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Topological Semimetal in Tensile Strained HgTe

In the past few years, the theory of
topological band structures has been generalized beyond topological insulators
to include topological semimetals, including Weyl
semimetals, Dirac semimetals and other “symmetry protected” topological
states.  HgTe is a
semimetal in which the degeneracy of the conduction and valence band at the G point is
protected by symmetry.  In their early
work on topological insulators, Fu and Kane showed that straining HgTe opens a
gap at G,
resulting in a topological insulator. 
Here we showed that the situation in HgTe is a bit
more complicated – and interesting.  For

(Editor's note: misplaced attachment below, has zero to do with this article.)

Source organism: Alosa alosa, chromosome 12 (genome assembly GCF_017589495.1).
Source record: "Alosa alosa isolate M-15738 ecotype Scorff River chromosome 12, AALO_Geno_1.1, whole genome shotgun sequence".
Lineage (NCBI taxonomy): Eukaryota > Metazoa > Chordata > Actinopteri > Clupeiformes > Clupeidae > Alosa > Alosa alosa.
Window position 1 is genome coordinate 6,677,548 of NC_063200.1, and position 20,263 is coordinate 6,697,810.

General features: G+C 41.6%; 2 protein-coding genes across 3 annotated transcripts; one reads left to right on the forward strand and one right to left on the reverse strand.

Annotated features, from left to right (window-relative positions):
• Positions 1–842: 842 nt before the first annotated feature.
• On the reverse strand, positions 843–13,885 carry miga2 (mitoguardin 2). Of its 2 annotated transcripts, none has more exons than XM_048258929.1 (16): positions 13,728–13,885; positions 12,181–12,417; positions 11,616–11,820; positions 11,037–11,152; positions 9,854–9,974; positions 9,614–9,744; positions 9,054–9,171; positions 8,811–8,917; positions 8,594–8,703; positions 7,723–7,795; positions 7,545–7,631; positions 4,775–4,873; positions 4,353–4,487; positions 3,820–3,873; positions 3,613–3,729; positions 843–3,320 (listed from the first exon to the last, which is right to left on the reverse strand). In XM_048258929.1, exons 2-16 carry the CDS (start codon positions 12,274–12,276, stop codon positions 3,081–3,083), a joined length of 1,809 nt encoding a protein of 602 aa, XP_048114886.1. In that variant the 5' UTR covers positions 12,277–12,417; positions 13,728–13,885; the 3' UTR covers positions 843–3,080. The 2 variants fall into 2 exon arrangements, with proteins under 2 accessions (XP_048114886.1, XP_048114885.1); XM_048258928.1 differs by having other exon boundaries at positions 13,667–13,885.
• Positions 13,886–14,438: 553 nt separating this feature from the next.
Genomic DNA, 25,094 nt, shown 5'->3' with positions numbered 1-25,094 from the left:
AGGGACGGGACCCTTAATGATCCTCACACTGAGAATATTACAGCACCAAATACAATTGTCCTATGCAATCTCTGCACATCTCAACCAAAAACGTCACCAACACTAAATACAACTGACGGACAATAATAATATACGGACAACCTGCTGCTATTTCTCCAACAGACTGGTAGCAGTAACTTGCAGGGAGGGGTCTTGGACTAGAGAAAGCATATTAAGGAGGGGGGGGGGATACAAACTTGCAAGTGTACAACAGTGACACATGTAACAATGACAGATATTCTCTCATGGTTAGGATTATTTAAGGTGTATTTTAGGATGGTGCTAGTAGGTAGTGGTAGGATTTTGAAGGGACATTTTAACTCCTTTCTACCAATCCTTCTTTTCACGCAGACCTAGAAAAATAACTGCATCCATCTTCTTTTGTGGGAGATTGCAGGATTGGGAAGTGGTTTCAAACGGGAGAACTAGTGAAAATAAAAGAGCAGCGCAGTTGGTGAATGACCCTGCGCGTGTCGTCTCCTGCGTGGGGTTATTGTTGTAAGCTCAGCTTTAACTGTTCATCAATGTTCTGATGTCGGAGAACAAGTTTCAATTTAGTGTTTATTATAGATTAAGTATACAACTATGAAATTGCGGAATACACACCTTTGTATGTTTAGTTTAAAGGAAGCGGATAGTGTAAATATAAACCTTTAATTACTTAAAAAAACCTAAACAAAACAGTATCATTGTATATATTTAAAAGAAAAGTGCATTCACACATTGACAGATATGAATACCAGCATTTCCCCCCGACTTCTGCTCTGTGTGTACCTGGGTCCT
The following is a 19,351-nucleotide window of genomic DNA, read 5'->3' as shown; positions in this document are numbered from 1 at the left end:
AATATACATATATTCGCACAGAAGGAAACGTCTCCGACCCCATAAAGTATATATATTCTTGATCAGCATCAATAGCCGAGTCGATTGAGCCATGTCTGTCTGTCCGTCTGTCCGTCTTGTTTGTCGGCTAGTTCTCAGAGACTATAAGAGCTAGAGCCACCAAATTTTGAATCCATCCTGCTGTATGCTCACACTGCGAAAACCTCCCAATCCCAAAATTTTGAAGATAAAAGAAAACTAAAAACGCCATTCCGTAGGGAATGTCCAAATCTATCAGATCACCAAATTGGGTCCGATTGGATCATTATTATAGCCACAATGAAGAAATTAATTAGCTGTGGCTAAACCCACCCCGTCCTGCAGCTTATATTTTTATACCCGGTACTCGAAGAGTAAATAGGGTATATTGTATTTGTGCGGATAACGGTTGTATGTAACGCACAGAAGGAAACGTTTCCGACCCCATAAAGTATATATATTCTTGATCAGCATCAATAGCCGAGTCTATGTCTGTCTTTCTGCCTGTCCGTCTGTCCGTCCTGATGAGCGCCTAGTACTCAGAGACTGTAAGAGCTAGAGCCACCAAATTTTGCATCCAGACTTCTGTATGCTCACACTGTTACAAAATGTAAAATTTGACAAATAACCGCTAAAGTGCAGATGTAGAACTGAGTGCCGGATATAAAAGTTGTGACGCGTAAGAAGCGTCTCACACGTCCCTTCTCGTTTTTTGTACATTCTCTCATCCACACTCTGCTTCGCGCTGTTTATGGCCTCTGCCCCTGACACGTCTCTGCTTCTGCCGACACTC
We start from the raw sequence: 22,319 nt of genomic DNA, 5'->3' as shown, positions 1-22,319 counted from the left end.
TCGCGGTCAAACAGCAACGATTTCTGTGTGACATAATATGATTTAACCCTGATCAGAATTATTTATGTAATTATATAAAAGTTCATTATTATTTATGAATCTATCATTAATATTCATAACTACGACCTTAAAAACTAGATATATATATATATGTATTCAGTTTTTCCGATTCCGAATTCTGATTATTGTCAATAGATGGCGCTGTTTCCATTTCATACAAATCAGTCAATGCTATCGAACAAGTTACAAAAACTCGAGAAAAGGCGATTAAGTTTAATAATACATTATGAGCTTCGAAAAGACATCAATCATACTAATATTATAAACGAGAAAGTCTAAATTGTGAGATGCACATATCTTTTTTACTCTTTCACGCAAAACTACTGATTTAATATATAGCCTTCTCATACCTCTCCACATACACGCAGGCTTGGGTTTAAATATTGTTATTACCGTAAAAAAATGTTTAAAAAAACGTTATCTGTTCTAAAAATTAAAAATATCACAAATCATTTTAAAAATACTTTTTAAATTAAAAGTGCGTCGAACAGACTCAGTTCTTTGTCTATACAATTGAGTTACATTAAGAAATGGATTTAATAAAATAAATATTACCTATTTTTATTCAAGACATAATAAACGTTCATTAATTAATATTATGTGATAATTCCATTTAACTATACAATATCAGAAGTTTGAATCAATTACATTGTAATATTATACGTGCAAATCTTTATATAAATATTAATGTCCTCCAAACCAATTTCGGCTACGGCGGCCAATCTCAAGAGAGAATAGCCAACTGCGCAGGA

tensile strain, while the degeneracy at G is
lifted, away from G bands must cross the Fermi energy,
resulting in an unusual kind of Fermi surface that is protected by mirror
symmetry and features doubly degenerate bands that cross two singly degenerate
bands.   The band crossing is neither a Weyl point (a
singly degenerate crossing) nor a Dirac point (a doubly degenerate crossing),
but rather a hybrid between the two. This leads to a nontrivial texture for the
electronic spin on the Fermi surface.  We
combined first principles calculation with a systematic k·p analysis to map out these properties
in detail.

Spin Texture on the Fermi Surface of a Toplogical semimetal

Spin Texture on the Fermi Surface of a Toplogical semimetal: 

Top left: Band
dispersion in the k·p theory of strained HgTe as a function of momentum along the (111) axis, featuring an
unusual band crossing.  The Fermi surface
(bottom left) consists of two spherical shells that touch on the z
axis.  The right panels show the spin
texture and spin winding numbers of the valence band states on the red (blue)
Fermi surfaces.  There are three points
indicated where the spin texture vanishes.